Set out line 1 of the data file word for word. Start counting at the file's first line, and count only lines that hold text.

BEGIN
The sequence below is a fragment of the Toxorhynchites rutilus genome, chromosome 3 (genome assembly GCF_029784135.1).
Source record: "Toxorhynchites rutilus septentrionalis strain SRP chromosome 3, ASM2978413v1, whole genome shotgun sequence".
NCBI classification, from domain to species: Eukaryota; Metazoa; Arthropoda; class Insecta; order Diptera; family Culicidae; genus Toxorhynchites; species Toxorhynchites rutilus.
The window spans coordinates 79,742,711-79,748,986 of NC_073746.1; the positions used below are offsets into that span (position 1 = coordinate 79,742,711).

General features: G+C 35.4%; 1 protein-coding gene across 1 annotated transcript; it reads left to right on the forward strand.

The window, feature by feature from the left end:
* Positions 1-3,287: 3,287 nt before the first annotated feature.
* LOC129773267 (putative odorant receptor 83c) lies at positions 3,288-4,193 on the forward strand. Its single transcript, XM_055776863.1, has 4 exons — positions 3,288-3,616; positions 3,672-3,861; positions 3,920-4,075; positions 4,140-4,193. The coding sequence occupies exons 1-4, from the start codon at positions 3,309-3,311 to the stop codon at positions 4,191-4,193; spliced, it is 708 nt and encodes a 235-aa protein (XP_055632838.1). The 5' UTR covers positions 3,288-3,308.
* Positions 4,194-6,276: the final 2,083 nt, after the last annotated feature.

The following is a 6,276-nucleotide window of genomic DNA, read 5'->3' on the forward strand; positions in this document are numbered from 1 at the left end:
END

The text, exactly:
The sequence below is a fragment of the Toxorhynchites rutilus genome, chromosome 3 (genome assembly GCF_029784135.1).